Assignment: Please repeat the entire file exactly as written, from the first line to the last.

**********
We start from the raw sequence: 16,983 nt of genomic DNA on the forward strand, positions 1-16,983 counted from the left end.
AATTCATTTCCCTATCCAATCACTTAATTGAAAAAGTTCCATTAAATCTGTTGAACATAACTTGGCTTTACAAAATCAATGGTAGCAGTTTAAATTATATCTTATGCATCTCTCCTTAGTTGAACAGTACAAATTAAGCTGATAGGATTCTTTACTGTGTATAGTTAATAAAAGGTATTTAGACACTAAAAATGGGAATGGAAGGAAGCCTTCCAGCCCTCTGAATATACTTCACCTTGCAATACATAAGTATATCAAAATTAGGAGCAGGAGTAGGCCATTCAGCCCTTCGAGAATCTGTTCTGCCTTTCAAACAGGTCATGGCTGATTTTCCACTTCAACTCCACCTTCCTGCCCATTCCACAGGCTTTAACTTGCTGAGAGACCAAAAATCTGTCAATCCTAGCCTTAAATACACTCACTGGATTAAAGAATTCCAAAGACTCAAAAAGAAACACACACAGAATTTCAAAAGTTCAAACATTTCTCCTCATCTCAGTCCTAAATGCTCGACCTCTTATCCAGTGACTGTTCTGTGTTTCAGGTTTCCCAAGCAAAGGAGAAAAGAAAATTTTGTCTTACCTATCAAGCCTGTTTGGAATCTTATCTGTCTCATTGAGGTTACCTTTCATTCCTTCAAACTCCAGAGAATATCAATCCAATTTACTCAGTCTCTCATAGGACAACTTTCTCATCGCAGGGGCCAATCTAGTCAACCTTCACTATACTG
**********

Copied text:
We start from the raw sequence: 16,983 nt of genomic DNA on the forward strand, positions 1-16,983 counted from the left end.
AATTCATTTCCCTATCCAATCACTTAATTGAAAAAGTTCCATTAAATCTGTTGAACATAACTTGGCTTTACAAAATCAATGGTAGCAGTTTAAATTATATCTTATGCATCTCTCCTTAGTTGAACAGTACAAATTAAGCTGATAGGATTCTTTACTGTGTATAGTTAATAAAAGGTATTTAGACACTAAAAATGGGAATGGAAGGAAGCCTTCCAGCCCTCTGAATATACTTCACCTTGCAATACATAAGTATATCAAAATTAGGAGCAGGAGTAGGCCATTCAGCCCTTCGAGAATCTGTTCTGCCTTTCAAACAGGTCATGGCTGATTTTCCACTTCAACTCCACCTTCCTGCCCATTCCACAGGCTTTAACTTGCTGAGAGACCAAAAATCTGTCAATCCTAGCCTTAAATACACTCACTGGATTAAAGAATTCCAAAGACTCAAAAAGAAACACACACAGAATTTCAAAAGTTCAAACATTTCTCCTCATCTCAGTCCTAAATGCTCGACCTCTTATCCAGTGACTGTTCTGTGTTTCAGGTTTCCCAAGCAAAGGAGAAAAGAAAATTTTGTCTTACCTATCAAGCCTGTTTGGAATCTTATCTGTCTCATTGAGGTTACCTTTCATTCCTTCAAACTCCAGAGAATATCAATCCAATTTACTCAGTCTCTCATAGGACAACTTTCTCATCGCAGGGGCCAATCTAGTCAACCTTCACTATACTG